From the first pages of the story, the main character Lucy Jo Ellis is so lovable. She leaves her home in Minnesota and moves to New York City with the dream of becoming a world famous fashion designer. She gets her foot in the door slightly when she takes a job for a fashion designer. Her job is less then glamorous; she works in the sewing department. By chance, she gets invited for the biggest fashion show this famous designer has ever hosted. She assumes she will be rubbing elbows with celebrities and other people who may be able to help her network. She puts on one of her best designs, packs some of her business cards, and heads to the party of the year. She arrives and an assistant to the designer throws her back into the kitchen area. She is there to work the party alright! She is handed a waitress outfit and a tray of champagne.
She weaves her way around the crowd and finds herself shoved to the stage to present the designer with a glass of champagne at the end of the show. Thus the fiasco of Lucy’s future begins. She gets on the stage, slips and lands on the stage so hard that she falls through the stage! Mortified, she leaves the fashion show. She finds herself under an awning in the pouring rain waiting for a taxi. She encounters Wyatt Hayes, one of New York’s richest men and recently most sought after eligible bachelor. He has a bright idea of taken a female nobody and making her into an overnight socialite then writing a book about his whole experiment (Lucy has no knowledge of the book idea). He approaches Lucy with the idea and like any normal woman she is highly insulted but excepts his business card.
After a few more set backs, Lucy decides to call Wyatt and take him up on his offer. The novel is one up and down after another as we watch Lucy blossom from a country girl to one of the most sought after women in New York. The tension between Lucy and Wyatt is awesome and really adds to the story. Bridie Clark is an excellent writer who keeps the reader engaged in the story and makes you want to not put the book down because you just have to find out what happens next!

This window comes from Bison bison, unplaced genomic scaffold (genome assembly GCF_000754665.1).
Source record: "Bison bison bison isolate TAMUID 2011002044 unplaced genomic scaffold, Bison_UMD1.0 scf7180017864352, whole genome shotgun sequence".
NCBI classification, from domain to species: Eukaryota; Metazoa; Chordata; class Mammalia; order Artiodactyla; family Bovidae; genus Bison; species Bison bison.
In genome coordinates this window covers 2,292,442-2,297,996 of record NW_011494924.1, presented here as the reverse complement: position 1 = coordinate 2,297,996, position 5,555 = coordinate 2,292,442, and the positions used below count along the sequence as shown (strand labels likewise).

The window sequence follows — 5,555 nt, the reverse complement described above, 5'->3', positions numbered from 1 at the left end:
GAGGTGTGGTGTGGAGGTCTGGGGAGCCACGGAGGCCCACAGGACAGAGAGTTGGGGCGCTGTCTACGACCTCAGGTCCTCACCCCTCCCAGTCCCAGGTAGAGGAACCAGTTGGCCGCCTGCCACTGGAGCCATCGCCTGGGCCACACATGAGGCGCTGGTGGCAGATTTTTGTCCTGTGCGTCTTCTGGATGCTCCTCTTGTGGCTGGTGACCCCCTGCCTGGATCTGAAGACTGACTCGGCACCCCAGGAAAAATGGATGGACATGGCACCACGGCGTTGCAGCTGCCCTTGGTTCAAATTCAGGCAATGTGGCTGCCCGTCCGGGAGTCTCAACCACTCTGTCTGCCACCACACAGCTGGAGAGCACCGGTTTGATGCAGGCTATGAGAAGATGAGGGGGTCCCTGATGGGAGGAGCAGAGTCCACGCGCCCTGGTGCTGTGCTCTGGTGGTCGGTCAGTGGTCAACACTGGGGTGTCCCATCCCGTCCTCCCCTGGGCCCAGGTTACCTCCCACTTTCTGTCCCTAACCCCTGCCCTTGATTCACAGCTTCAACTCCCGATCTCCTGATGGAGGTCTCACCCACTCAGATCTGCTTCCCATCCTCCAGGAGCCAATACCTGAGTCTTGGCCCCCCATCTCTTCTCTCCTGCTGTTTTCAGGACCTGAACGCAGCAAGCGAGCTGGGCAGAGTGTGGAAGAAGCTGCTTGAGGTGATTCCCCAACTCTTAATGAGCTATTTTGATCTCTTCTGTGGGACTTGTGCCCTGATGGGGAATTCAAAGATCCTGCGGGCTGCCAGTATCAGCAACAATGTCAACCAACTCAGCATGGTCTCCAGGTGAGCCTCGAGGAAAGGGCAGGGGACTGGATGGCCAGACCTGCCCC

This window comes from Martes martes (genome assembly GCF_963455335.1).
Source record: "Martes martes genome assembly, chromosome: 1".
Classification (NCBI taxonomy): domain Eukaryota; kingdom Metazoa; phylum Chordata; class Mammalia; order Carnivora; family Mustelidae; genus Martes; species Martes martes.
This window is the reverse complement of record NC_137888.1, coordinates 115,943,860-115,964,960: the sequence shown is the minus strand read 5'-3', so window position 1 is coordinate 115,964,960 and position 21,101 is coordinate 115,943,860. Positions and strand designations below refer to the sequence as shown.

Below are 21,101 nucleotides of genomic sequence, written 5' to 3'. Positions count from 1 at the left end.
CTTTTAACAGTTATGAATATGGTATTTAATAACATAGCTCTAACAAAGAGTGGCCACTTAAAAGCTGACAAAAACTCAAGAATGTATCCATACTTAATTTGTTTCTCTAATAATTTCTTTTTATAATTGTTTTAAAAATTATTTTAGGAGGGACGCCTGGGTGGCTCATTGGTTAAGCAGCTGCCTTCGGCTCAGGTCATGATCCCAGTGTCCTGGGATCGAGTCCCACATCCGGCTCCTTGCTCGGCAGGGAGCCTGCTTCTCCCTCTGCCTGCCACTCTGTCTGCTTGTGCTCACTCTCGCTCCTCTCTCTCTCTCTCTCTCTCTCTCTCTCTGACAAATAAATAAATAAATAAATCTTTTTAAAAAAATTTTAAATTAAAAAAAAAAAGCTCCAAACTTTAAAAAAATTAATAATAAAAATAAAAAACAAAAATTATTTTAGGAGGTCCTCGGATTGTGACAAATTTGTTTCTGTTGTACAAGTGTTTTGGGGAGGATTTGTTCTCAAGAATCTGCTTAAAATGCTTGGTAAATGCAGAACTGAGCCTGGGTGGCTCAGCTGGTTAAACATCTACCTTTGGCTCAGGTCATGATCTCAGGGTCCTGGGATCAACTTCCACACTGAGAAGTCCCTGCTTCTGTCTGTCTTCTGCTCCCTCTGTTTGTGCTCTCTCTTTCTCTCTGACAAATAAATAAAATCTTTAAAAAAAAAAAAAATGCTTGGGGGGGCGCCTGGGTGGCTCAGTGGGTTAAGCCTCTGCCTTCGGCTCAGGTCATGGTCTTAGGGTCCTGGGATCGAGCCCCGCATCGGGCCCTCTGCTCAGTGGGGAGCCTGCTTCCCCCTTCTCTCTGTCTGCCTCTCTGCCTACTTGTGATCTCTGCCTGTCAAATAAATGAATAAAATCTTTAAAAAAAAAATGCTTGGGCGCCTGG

I was slightly disappointed with the end though. I totally wanted it to end one way but she took a totally different direction with it. I recommend this book for a great weekend or beach book for the summer!
About the author: BRIDIE CLARK, a former book and magazine editor, graduated from Harvard University, where she was an editor of the Harvard Crimson. She has written for the New York Times, Vanity Fair, New York, Quest, and Elegant Bride. Clark’s debut novel, Because She Can, was published in nineteen countries around the world. Clark lives in New York City. Visit her website at www.bridieclark.com.
Disclosure - I was given a free copy of the book to write my review. No other compensation was given to me.
| Related Articles | Editor's Picks Articles | Top Ten Articles | Previous Features | Site Map
Content copyright © 2015 by Jeanette Stingley. All rights reserved.
This content was written by Jeanette Stingley. If you wish to use this content in any manner, you need written permission. Contact Jeanette Stingley for details.
Website copyright © 2015 Minerva WebWorks LLC. All rights reserved.